said that the only constant in life is change. That’s true
at so many levels - change is all around us, as well as within us. Sometimes
our hope is that these changes will come too slowly to really effect us
- or that we’ll die a natural death before it becomes necessary
for us to take them seriously. But there’s another almost
constant - and that is the human inclination to resist change.
That’s why I speak of making a “decision” to change
– it doesn’t come ‘naturally’. If the nature of
things forces change on us, at least I can take some charge over that
‘fate’ and choose it.
Many years ago a friend
of mine contracted a physical condition that promised the rest of her
life would be more much difficult. On one occasion back then, I happened
to ask her how she was dealing with it, and she responded, “I decided
to choose it.” At first that made no sense to me - but then it did
begin to. In that word “choose” she made this handicapping
disease a choice of her own - thereby taking it out of fate’s
hands, so to speak.
It’s on record
that at Auschwitz, on July 19, 1943, twelve prisoners were sentenced to
be hung. While the Nazi commandant was reading the pro forma
declaration of accusation, one prisoner managed to kick the stool out
from under him, hanging himself - thereby choosing his own death
as a final defiant declaration of freedom against his oppressors. The
act of making a conscious decision is a declaration of human freedom -
even when there may be no apparent alternative. Meditate on that for a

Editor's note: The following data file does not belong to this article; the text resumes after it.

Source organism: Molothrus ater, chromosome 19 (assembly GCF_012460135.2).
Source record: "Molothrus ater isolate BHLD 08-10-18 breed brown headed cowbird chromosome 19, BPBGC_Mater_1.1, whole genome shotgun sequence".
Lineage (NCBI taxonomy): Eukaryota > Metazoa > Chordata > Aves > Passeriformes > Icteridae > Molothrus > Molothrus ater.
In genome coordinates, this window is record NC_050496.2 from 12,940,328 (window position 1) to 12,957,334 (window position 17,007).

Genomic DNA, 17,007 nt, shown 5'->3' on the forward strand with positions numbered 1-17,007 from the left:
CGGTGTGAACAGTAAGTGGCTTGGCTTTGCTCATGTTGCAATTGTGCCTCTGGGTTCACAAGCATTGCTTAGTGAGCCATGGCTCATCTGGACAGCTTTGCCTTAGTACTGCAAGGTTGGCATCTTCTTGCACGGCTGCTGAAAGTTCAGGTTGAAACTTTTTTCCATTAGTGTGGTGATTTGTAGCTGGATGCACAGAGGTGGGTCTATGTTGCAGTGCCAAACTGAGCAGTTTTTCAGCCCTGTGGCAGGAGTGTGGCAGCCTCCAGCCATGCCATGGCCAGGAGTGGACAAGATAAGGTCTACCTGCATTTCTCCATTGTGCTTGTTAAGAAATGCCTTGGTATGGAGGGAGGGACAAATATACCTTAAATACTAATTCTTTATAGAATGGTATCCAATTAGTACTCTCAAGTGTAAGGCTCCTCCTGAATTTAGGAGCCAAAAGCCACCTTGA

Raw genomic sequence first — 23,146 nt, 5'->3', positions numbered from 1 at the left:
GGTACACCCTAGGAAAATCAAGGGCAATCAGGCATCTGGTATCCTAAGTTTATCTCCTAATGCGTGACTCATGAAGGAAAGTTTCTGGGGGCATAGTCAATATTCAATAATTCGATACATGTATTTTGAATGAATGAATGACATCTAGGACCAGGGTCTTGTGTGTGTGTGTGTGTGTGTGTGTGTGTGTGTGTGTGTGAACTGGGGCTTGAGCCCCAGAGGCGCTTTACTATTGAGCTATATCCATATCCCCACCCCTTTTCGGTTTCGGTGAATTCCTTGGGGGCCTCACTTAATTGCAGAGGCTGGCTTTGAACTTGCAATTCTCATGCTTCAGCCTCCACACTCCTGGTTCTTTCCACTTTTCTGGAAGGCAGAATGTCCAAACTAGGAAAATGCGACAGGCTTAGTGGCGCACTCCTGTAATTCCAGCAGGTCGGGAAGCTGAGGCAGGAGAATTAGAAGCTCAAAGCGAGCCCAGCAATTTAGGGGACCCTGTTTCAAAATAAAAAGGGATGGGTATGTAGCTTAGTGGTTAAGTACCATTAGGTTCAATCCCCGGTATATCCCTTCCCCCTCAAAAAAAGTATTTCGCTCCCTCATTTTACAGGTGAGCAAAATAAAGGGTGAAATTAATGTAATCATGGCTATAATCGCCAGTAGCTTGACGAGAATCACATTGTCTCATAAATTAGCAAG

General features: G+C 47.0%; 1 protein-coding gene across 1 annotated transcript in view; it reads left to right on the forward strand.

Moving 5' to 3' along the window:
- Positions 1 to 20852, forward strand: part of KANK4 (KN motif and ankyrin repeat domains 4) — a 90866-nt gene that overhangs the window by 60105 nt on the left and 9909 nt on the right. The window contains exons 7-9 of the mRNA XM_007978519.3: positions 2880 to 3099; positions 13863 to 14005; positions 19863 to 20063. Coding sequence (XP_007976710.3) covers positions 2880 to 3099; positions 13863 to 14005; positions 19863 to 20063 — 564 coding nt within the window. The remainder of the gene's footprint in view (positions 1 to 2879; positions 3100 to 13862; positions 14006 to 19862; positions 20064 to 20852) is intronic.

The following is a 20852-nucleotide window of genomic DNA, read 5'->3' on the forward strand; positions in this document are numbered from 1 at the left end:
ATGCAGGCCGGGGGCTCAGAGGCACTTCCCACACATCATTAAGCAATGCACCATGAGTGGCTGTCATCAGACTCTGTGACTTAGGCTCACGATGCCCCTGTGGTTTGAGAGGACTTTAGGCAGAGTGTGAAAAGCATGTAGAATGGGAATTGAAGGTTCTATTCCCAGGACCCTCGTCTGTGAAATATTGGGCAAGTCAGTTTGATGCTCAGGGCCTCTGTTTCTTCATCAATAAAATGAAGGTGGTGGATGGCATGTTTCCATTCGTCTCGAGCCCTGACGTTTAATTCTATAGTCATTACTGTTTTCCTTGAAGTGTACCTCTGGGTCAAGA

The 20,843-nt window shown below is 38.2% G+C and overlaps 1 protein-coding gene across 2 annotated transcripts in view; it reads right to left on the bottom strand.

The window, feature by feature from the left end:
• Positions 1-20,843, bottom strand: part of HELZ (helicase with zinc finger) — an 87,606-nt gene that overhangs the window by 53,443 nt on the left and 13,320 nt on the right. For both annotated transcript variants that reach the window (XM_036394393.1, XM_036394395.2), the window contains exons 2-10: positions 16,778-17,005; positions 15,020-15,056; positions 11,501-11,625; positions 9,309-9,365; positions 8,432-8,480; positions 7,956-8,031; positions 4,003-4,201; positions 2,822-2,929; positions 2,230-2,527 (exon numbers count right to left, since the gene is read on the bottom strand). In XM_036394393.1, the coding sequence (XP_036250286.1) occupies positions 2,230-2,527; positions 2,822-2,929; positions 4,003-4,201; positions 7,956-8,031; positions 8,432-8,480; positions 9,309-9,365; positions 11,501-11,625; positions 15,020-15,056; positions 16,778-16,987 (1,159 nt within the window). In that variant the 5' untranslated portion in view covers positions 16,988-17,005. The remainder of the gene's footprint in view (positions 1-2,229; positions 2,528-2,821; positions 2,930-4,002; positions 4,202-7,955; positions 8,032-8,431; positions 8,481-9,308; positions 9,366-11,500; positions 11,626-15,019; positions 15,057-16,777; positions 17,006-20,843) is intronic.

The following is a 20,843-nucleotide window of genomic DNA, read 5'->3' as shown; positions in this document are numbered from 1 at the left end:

few moments. (The common alternative is to find somebody else to blame.
I’ll talk about that in a future newsletter.)
As I said last
month, we often come into therapy
to make changes only when our resistance to change stops working for us,
or the pain is too great. One fear (or hope) is that we will not come
out of it the same person. That alone is a reason to resist. For example,
what happens if we stop being unhappy and instead become happy. On the
surface that seems a pretty good deal. But our deeper consciousness reminds
us that if we’re unhappy, and lose it, then we haven’t
lost much. If we become happy, and then lose that, that’s a painful
loss. Change involves risk and vulnerability. That’s why so many
The decision to change should involve a lot of thought.
Here are four questions to help determine where you’re at, and if
change is something you really want to choose:
What will happen if I change?
What will happen if I don't change?
What won't happen if I change?
What won't happen if I don't change?
Also ask this: Are your reasons to change really motivating
on a deep level – such as to fulfill or explore something, or to
add more color and depth to your life? Or do you want change for the purpose
of instant gratification, where you’re really not thinking
about it, but rather letting your mind follow some craving. Like the devil
and the angel on our shoulders - one advises us to think carefully, the
other tells us to go for it just because we want it. A few years
ago a telemarketer (female) was urging me to “just try it, I’m
sure you’ll like it.” My response was to ask if she’d
give her teenage daughter that same advice.
A final suggestion having to do with change involves asking
this question: If you had no constraints in terms of money, location,
or relationships, what would you really want to be doing right now? This
is different than asking what you’d like to experience
(like eating pizza, or premium ice cream, or having mad passionate sex
with a particular celebrity person), rather what you’d like to be
doing in your life. Also, what really prevents you from
doing that - now? What decision would make the difference? (Tough one,
Then add one more component - how would this contribute
to the lives of other people as well? The ethics of change needs always
consider the effect on others.
Next time, I’ll finish this series with a look
at what happens once we do choose to change. Until then, pay attention!